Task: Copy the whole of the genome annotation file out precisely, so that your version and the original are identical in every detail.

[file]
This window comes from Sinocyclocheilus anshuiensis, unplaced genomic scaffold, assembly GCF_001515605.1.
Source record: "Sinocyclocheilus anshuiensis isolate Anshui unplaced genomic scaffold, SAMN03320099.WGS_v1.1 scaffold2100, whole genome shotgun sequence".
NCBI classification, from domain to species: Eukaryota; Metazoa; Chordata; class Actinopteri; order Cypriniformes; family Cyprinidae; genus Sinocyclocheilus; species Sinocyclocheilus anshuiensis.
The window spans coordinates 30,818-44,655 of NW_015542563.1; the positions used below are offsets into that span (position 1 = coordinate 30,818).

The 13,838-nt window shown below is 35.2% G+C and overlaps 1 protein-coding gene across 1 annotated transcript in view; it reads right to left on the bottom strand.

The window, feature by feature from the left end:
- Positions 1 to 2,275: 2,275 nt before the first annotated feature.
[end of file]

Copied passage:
This window comes from Sinocyclocheilus anshuiensis, unplaced genomic scaffold, assembly GCF_001515605.1.
Source record: "Sinocyclocheilus anshuiensis isolate Anshui unplaced genomic scaffold, SAMN03320099.WGS_v1.1 scaffold2100, whole genome shotgun sequence".
NCBI classification, from domain to species: Eukaryota; Metazoa; Chordata; class Actinopteri; order Cypriniformes; family Cyprinidae; genus Sinocyclocheilus; species Sinocyclocheilus anshuiensis.
The window spans coordinates 30,818-44,655 of NW_015542563.1; the positions used below are offsets into that span (position 1 = coordinate 30,818).

The 13,838-nt window shown below is 35.2% G+C and overlaps 1 protein-coding gene across 1 annotated transcript in view; it reads right to left on the bottom strand.

The window, feature by feature from the left end:
- Positions 1 to 2,275: 2,275 nt before the first annotated feature.